Georges immediately makes a big impression – she is tall and striking with her cropped red hair, a huge smile and an amazingly powerful voice. The songs are very different to the usual well known Piaf/Brel fare we might be used to from other French cabaret performers. Yes, there is a bit of Brel and Piaf but very different interpretations and arrangements. There are sad songs, happy songs, shockingly brutal songs – all of them are prefaced by a little homily on feelings and relationships before she pours her heart and soul into each one. There are songs in English, French and even German, and a range of French composers most of whom I have never heard of but which intrigue me to find out more. The songs all have a story to tell and she tells them brilliantly. The musicians on piano, double bass, sax and guitars are the perfect accompaniment.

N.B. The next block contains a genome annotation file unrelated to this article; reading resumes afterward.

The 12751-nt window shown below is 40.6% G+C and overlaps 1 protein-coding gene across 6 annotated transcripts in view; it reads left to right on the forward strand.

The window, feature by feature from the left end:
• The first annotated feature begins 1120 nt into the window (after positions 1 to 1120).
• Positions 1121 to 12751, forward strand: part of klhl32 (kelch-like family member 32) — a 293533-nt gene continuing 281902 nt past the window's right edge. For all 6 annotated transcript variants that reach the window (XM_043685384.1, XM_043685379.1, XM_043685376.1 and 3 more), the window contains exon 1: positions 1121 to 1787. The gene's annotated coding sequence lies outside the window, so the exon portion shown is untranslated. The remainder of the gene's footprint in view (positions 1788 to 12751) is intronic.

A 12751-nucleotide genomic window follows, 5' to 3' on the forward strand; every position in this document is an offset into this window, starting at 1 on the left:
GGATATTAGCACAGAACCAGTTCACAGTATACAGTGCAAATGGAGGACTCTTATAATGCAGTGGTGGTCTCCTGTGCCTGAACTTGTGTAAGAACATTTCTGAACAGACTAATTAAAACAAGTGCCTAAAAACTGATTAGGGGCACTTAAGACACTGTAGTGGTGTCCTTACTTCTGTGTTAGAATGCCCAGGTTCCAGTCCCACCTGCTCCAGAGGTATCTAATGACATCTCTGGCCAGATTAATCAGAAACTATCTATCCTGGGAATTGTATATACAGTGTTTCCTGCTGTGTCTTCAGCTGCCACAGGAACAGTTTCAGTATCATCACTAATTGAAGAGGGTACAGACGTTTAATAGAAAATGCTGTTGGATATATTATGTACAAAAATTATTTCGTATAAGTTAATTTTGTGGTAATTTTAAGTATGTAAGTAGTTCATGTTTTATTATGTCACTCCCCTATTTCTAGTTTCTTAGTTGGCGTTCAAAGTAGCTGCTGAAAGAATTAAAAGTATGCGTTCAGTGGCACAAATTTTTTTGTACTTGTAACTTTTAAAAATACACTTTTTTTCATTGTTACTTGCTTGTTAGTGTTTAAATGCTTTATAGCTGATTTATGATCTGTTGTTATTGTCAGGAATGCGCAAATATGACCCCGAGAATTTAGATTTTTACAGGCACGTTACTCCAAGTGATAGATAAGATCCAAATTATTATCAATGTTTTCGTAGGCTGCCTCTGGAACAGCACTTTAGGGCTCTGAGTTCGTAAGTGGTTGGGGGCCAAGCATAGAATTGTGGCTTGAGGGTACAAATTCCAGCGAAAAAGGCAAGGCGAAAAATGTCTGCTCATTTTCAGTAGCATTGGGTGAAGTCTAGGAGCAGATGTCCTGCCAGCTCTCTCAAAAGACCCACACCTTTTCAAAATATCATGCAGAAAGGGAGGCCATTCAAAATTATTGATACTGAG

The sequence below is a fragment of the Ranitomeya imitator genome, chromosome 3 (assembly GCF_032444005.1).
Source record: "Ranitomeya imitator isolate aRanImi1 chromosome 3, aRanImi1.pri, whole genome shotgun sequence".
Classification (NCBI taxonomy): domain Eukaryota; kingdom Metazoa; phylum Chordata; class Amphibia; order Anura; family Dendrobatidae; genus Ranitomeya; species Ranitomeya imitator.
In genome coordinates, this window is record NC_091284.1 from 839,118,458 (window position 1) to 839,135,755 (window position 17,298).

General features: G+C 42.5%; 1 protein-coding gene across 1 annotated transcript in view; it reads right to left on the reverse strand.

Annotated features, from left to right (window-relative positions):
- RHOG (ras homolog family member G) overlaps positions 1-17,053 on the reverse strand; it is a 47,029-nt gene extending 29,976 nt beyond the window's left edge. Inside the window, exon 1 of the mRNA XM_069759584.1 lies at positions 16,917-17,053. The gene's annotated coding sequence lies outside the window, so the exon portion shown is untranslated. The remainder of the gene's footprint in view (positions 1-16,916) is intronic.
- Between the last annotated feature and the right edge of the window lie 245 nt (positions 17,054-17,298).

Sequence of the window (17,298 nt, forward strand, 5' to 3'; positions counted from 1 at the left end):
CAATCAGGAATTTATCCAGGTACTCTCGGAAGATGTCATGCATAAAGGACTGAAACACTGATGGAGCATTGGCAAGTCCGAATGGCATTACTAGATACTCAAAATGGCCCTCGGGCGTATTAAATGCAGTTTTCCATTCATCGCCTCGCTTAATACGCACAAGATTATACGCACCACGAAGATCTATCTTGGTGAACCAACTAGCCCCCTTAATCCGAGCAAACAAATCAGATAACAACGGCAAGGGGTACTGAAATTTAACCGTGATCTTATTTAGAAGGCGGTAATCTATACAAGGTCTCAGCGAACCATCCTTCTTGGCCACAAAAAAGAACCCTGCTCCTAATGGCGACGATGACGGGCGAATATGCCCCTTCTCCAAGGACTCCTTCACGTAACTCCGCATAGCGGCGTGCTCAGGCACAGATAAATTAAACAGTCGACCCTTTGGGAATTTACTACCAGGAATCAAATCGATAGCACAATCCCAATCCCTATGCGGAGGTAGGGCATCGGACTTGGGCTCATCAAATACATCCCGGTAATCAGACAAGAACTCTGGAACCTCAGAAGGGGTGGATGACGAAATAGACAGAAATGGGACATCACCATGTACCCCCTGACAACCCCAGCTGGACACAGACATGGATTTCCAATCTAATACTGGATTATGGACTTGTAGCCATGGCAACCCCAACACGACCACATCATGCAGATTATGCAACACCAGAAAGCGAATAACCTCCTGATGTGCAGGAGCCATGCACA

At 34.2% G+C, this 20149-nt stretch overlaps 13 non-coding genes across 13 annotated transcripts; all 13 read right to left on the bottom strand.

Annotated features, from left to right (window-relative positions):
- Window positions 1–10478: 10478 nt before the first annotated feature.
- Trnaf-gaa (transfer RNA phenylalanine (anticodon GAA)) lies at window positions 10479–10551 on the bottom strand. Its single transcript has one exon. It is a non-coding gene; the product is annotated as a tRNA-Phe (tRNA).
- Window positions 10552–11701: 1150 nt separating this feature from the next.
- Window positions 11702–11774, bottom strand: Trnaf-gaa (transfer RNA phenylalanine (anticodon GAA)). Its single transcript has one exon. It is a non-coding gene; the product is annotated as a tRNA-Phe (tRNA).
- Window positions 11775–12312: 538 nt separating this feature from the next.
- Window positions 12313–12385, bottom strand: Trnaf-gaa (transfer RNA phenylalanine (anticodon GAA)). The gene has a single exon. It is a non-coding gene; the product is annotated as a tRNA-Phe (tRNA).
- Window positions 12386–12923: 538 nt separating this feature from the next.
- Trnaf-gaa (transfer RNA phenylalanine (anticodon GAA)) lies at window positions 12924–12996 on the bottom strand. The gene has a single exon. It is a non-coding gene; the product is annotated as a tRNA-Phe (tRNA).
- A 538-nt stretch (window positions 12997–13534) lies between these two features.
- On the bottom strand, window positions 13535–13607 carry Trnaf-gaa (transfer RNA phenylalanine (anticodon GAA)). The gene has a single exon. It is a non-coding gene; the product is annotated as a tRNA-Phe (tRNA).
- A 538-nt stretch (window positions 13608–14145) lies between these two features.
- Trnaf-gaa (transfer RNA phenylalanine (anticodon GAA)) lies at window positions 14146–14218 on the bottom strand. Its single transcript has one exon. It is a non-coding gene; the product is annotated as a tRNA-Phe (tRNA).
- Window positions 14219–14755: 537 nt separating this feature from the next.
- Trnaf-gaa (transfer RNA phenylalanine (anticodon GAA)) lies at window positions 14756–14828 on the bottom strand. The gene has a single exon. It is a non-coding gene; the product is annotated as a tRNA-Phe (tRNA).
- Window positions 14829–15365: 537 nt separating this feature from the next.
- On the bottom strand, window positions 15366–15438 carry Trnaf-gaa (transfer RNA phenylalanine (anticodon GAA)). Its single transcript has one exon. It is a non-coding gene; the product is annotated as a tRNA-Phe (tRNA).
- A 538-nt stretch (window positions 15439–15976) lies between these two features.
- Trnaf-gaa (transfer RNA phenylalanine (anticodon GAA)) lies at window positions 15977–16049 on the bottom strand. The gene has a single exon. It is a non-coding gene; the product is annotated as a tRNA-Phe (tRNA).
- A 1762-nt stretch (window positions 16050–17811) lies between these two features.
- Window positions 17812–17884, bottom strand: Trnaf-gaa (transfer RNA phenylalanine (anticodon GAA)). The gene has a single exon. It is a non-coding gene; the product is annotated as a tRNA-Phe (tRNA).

This is Georges’ fourth visit to the Edinburgh Fringe but the first time with this show. Her previous shows have included one on Judy Garland and one on Broadway musicals and you can tell she has a diverse musical background. She is a well-known singer and artiste in Paris and the number of French people in the audience bear that out. By the end of the show, especially after joining in with a chorus of Piaf’s Padam Padam, I think we all felt a bit French. Oh la la indeed